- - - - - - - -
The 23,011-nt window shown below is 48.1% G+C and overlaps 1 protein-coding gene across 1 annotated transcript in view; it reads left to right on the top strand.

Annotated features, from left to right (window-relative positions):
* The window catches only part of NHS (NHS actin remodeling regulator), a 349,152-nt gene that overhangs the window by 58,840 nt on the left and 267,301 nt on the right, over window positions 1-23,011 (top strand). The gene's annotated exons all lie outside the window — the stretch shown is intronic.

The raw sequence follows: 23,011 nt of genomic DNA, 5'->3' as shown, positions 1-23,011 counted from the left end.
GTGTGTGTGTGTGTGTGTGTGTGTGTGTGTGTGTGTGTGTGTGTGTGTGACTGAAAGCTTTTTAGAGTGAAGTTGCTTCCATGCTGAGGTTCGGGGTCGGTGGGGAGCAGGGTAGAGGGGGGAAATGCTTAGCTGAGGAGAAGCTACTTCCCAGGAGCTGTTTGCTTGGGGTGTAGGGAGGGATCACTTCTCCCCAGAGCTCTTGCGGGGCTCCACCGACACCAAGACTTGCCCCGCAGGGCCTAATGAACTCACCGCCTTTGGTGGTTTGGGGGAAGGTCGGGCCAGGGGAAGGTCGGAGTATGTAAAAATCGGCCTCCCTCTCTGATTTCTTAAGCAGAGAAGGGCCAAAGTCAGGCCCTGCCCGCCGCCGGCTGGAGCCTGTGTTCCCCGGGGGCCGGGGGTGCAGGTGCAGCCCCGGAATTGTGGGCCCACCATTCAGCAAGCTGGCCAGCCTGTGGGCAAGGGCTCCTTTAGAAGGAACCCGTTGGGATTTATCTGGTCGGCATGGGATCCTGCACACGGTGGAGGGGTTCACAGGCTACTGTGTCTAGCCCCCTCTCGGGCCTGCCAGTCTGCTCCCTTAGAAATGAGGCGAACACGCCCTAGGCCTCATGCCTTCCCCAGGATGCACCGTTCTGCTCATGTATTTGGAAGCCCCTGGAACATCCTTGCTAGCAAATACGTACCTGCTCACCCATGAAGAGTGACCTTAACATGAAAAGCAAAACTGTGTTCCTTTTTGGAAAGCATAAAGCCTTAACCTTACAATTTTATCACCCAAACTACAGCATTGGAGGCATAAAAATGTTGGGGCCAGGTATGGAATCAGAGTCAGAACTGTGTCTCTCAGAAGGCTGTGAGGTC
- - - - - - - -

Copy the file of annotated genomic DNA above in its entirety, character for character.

The 23,011-nt window shown below is 48.1% G+C and overlaps 1 protein-coding gene across 1 annotated transcript in view; it reads left to right on the top strand.

Annotated features, from left to right (window-relative positions):
* The window catches only part of NHS (NHS actin remodeling regulator), a 349,152-nt gene that overhangs the window by 58,840 nt on the left and 267,301 nt on the right, over window positions 1-23,011 (top strand). The gene's annotated exons all lie outside the window — the stretch shown is intronic.

The raw sequence follows: 23,011 nt of genomic DNA, 5'->3' as shown, positions 1-23,011 counted from the left end.
GTGTGTGTGTGTGTGTGTGTGTGTGTGTGTGTGTGTGTGTGTGTGTGTGACTGAAAGCTTTTTAGAGTGAAGTTGCTTCCATGCTGAGGTTCGGGGTCGGTGGGGAGCAGGGTAGAGGGGGGAAATGCTTAGCTGAGGAGAAGCTACTTCCCAGGAGCTGTTTGCTTGGGGTGTAGGGAGGGATCACTTCTCCCCAGAGCTCTTGCGGGGCTCCACCGACACCAAGACTTGCCCCGCAGGGCCTAATGAACTCACCGCCTTTGGTGGTTTGGGGGAAGGTCGGGCCAGGGGAAGGTCGGAGTATGTAAAAATCGGCCTCCCTCTCTGATTTCTTAAGCAGAGAAGGGCCAAAGTCAGGCCCTGCCCGCCGCCGGCTGGAGCCTGTGTTCCCCGGGGGCCGGGGGTGCAGGTGCAGCCCCGGAATTGTGGGCCCACCATTCAGCAAGCTGGCCAGCCTGTGGGCAAGGGCTCCTTTAGAAGGAACCCGTTGGGATTTATCTGGTCGGCATGGGATCCTGCACACGGTGGAGGGGTTCACAGGCTACTGTGTCTAGCCCCCTCTCGGGCCTGCCAGTCTGCTCCCTTAGAAATGAGGCGAACACGCCCTAGGCCTCATGCCTTCCCCAGGATGCACCGTTCTGCTCATGTATTTGGAAGCCCCTGGAACATCCTTGCTAGCAAATACGTACCTGCTCACCCATGAAGAGTGACCTTAACATGAAAAGCAAAACTGTGTTCCTTTTTGGAAAGCATAAAGCCTTAACCTTACAATTTTATCACCCAAACTACAGCATTGGAGGCATAAAAATGTTGGGGCCAGGTATGGAATCAGAGTCAGAACTGTGTCTCTCAGAAGGCTGTGAGGTC